Mechanics

calculus-based physics for scientists and engineers

Newton's Second Law in 1D

Forces Cause Accelerations

Forces cause accelerations. Forces do not cause motion. Forces cause changes in motion. This misunderstanding is shared by almost everyone who has ever lived at some point in their lives because of our interactions with the world. However, just because something has a velocity does not mean there is a force. Forces cause accelerations.

It doesn't take much time to explain, for our purposes, Newton's second law (N2):

The vector sum of the forces on one object is equal to the mass of that one object times the acceleration of that one object.

Newton's second law only applies to a single object at a time. While easy to say, it takes a long of time to become proficient in using N2 to solve problems. Must practice.

Newton's Second Law in One Dimension

Newton's second law only applies to one object at a time. Here is a series of steps that can help you use it:

  1. Determine a single object.
  2. Find all forces on that one object.
  3. Find vector sum of all the forces (use free-body diagram).
  4. Set equal to the mass of that one object times the acceleration of that one object (also a vector).
  5. Extract scalar relationships that can connect what you know with what you want to find.

Newton's Second Law in 1D Example (Part 1)

Because there isn't really more to Newton's Second Law than saying it. More words are not the answer. The answer is seeing examples done. Make note of how I use the general problem solving strategy with these.

  1. Visualize (draw picture, sketch)
  2. Brainstorm
  3. Solve
  4. Check

Newton's Second Law in 1D Example (Part 2)

Let's look at another example, this time with two objects.

Newton's Law Problems and Massless Pulleys

You: Um, what? Why is there an entire topic on massless pulleys? Are these really so important in modern science and engineering work?

Me: Well, no. However, introductory physics textbooks are full of problems with them, and they assume you've been working with them your entire life. In this section, I'll let you know how to handle these things, and it gives us an excuse to practice more Newton's Second Law problems.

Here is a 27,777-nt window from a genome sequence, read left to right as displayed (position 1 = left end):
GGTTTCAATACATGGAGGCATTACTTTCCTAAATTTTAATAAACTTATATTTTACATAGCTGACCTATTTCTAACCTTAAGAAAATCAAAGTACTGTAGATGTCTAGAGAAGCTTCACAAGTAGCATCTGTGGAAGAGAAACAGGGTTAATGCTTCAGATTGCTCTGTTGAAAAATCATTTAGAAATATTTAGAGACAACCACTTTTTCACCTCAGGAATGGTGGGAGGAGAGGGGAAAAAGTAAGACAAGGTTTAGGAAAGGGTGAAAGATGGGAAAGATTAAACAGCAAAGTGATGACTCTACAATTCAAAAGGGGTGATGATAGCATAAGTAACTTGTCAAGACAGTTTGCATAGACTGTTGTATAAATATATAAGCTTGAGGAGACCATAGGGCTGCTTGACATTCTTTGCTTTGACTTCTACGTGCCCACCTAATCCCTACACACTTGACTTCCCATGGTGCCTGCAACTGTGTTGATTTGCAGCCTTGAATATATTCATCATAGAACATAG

A pulley redirects a tension force. If the pulley is massless, then the tension is the same on either side of the pulley. This is not true if the pulley has mass. This redirection means that our problems will not necessarily be in one dimension, but our application of Newton's Second Law can still be. We will also see more than one object. However, that means you have to apply N2 more than once, since N2 only applies to a single object.

More Newton's Law Problems and Massless Pulleys

Pulleys can be arranged to compound forces. This is why they are actually important in everyday life. They allow you to apply forces greater than you can apply by yourself. We'll see how that works.

Exercises

Do Now!   Do these exercises immediately.

Not Now!   Do these after you start to forget the topic, say in a week.

More!   More exercises if you want. Maybe review before a test.

Required Problems

Solution

1.

The figure shows three masses, \(m_A = 3\) kg, \(m_B = 2\) kg, and \(m_C = 1\) kg. The surface is frictionless and the pulleys are massless. What is the magnitude of the acceleration of block \(B\)?

three masses connected by strings over massless pulleys

Solution

2.

Alice (60 kg) is climbing a rope that goes over a massless pulley as is attached to a box of mass 100 kg that is 1 m off the ground. What is her acceleration up the rope if the box is hovering motionless?

Solution

3.

The figure shows two masses, \(m_A = 10\) kg and \(m_B = 2\) kg. The surface is frictionless and the pulleys are massless. What is the magnitude of the acceleration of blocks and the tension in the wire?

three masses connected by strings over massless pulleys

Optional Problems